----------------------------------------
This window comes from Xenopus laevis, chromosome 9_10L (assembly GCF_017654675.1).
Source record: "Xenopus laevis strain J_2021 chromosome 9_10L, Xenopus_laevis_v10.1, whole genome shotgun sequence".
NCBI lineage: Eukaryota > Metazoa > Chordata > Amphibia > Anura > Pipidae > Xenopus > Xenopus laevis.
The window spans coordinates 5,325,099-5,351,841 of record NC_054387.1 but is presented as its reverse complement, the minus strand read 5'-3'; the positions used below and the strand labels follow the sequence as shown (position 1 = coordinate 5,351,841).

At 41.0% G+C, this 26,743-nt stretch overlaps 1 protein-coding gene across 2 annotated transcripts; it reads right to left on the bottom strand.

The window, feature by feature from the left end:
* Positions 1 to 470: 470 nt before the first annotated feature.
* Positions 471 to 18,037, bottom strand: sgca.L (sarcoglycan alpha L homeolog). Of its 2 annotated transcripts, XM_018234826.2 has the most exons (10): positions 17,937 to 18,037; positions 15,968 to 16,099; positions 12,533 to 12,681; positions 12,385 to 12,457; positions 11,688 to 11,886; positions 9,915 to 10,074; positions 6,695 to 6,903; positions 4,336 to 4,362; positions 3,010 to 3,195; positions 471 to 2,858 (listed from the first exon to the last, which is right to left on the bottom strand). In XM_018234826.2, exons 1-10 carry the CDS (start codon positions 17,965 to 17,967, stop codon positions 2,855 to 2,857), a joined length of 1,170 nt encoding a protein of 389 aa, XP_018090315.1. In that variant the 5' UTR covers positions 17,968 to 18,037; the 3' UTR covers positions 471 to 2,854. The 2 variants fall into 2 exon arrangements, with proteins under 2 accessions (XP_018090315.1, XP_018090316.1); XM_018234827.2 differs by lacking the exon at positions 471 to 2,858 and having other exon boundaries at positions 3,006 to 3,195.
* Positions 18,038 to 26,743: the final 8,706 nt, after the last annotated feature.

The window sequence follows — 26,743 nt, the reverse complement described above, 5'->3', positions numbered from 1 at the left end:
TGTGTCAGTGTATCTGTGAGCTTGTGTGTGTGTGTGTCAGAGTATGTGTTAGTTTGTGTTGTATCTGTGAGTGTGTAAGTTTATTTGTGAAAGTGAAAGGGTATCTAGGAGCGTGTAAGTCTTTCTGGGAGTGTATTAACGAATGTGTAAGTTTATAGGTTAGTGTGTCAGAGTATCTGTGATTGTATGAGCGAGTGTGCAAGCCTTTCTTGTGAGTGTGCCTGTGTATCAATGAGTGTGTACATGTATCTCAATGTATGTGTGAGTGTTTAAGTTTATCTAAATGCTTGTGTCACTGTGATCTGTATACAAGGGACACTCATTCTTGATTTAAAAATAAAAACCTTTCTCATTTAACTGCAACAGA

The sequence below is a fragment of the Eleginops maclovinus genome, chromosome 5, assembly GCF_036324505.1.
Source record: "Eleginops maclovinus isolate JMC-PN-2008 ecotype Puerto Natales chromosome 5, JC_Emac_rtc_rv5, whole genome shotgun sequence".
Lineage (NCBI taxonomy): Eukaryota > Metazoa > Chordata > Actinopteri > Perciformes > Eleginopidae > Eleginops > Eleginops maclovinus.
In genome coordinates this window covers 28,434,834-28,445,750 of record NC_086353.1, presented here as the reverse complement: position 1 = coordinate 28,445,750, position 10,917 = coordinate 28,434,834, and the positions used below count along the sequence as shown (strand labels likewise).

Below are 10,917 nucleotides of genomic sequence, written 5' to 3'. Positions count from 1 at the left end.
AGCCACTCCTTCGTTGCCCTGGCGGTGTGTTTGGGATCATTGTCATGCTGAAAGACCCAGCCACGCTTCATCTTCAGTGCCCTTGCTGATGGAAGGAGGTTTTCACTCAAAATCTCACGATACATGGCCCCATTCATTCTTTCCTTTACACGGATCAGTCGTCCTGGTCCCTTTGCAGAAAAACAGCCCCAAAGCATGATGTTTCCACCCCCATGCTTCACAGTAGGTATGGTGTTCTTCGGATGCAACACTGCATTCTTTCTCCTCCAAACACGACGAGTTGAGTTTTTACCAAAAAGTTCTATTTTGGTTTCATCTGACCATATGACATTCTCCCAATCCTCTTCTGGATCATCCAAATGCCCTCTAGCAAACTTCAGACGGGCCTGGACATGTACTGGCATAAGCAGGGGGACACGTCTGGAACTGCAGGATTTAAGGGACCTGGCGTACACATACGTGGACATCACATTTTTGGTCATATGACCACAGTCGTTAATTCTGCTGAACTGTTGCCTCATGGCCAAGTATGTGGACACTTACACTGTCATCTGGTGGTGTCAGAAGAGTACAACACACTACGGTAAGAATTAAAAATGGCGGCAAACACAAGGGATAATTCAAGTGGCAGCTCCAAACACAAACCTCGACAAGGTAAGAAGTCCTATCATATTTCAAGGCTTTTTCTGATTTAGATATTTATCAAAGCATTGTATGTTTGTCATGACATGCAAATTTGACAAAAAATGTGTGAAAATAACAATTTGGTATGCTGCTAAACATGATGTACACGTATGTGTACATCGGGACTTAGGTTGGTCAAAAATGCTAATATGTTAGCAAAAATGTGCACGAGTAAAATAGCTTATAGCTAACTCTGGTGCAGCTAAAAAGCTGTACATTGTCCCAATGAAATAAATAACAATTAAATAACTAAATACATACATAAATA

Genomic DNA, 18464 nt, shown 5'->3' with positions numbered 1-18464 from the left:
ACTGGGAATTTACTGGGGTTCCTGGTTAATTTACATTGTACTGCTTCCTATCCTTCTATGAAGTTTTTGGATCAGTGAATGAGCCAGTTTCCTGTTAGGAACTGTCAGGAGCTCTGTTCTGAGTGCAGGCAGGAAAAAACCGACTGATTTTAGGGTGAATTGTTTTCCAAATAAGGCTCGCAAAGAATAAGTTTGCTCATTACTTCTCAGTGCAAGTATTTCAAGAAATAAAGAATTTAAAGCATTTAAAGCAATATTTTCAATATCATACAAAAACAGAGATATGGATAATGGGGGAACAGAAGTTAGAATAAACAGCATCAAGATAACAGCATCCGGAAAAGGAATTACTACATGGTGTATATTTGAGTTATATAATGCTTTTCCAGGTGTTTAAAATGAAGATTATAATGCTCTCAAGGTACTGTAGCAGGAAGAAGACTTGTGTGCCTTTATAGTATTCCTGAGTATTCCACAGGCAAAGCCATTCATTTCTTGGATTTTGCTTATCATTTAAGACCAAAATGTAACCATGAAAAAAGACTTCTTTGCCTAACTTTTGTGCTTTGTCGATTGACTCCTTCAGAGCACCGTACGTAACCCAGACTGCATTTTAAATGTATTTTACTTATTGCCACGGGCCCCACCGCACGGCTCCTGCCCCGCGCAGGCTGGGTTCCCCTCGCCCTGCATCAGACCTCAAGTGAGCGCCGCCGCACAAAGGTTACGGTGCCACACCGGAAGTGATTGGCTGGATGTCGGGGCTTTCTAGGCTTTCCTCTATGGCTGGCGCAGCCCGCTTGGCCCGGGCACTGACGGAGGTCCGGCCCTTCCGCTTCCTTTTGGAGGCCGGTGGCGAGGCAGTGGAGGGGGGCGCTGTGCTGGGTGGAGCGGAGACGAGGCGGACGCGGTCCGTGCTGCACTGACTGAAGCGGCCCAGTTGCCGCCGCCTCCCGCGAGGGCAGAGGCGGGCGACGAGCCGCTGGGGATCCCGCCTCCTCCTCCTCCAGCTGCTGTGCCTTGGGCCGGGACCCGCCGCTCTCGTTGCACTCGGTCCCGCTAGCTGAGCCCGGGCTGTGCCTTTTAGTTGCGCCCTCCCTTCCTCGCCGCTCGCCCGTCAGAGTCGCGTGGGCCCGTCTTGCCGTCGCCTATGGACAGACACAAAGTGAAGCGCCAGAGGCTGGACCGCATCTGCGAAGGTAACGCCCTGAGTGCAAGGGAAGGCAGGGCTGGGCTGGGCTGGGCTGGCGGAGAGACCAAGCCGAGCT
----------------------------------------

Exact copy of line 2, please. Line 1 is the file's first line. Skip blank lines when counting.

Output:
Source record: "Xenopus laevis strain J_2021 chromosome 9_10L, Xenopus_laevis_v10.1, whole genome shotgun sequence".